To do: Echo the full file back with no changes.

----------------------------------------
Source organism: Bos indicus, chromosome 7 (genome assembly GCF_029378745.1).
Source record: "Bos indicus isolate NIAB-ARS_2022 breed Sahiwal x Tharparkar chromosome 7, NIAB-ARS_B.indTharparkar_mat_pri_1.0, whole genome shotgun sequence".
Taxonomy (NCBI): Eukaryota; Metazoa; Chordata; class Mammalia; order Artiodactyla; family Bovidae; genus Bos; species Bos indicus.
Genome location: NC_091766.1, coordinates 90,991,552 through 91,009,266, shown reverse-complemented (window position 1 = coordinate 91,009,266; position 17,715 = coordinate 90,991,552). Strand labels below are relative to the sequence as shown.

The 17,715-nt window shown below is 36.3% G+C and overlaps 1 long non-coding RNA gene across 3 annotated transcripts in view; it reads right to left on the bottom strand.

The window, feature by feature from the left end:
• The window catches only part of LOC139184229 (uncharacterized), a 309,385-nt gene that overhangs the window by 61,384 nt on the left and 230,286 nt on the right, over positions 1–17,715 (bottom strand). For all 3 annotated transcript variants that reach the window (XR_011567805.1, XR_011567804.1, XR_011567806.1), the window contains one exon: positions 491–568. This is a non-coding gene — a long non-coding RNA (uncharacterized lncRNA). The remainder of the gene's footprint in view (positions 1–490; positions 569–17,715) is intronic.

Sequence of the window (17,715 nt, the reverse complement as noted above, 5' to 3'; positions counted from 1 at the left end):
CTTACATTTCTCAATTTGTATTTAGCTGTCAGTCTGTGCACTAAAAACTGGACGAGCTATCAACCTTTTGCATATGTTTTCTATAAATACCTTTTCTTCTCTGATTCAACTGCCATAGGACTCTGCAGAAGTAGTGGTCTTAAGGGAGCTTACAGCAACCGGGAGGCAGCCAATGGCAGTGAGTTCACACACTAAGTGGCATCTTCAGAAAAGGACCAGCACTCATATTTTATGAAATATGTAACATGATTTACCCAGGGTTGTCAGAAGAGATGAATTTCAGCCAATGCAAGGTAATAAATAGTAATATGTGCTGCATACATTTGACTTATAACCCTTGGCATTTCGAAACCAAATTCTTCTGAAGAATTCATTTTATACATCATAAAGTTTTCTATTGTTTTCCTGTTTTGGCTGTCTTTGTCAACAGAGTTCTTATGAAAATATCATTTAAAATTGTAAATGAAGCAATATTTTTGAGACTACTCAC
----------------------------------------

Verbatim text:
Source organism: Bos indicus, chromosome 7 (genome assembly GCF_029378745.1).
Source record: "Bos indicus isolate NIAB-ARS_2022 breed Sahiwal x Tharparkar chromosome 7, NIAB-ARS_B.indTharparkar_mat_pri_1.0, whole genome shotgun sequence".
Taxonomy (NCBI): Eukaryota; Metazoa; Chordata; class Mammalia; order Artiodactyla; family Bovidae; genus Bos; species Bos indicus.
Genome location: NC_091766.1, coordinates 90,991,552 through 91,009,266, shown reverse-complemented (window position 1 = coordinate 91,009,266; position 17,715 = coordinate 90,991,552). Strand labels below are relative to the sequence as shown.

The 17,715-nt window shown below is 36.3% G+C and overlaps 1 long non-coding RNA gene across 3 annotated transcripts in view; it reads right to left on the bottom strand.

The window, feature by feature from the left end:
• The window catches only part of LOC139184229 (uncharacterized), a 309,385-nt gene that overhangs the window by 61,384 nt on the left and 230,286 nt on the right, over positions 1–17,715 (bottom strand). For all 3 annotated transcript variants that reach the window (XR_011567805.1, XR_011567804.1, XR_011567806.1), the window contains one exon: positions 491–568. This is a non-coding gene — a long non-coding RNA (uncharacterized lncRNA). The remainder of the gene's footprint in view (positions 1–490; positions 569–17,715) is intronic.

Sequence of the window (17,715 nt, the reverse complement as noted above, 5' to 3'; positions counted from 1 at the left end):
CTTACATTTCTCAATTTGTATTTAGCTGTCAGTCTGTGCACTAAAAACTGGACGAGCTATCAACCTTTTGCATATGTTTTCTATAAATACCTTTTCTTCTCTGATTCAACTGCCATAGGACTCTGCAGAAGTAGTGGTCTTAAGGGAGCTTACAGCAACCGGGAGGCAGCCAATGGCAGTGAGTTCACACACTAAGTGGCATCTTCAGAAAAGGACCAGCACTCATATTTTATGAAATATGTAACATGATTTACCCAGGGTTGTCAGAAGAGATGAATTTCAGCCAATGCAAGGTAATAAATAGTAATATGTGCTGCATACATTTGACTTATAACCCTTGGCATTTCGAAACCAAATTCTTCTGAAGAATTCATTTTATACATCATAAAGTTTTCTATTGTTTTCCTGTTTTGGCTGTCTTTGTCAACAGAGTTCTTATGAAAATATCATTTAAAATTGTAAATGAAGCAATATTTTTGAGACTACTCAC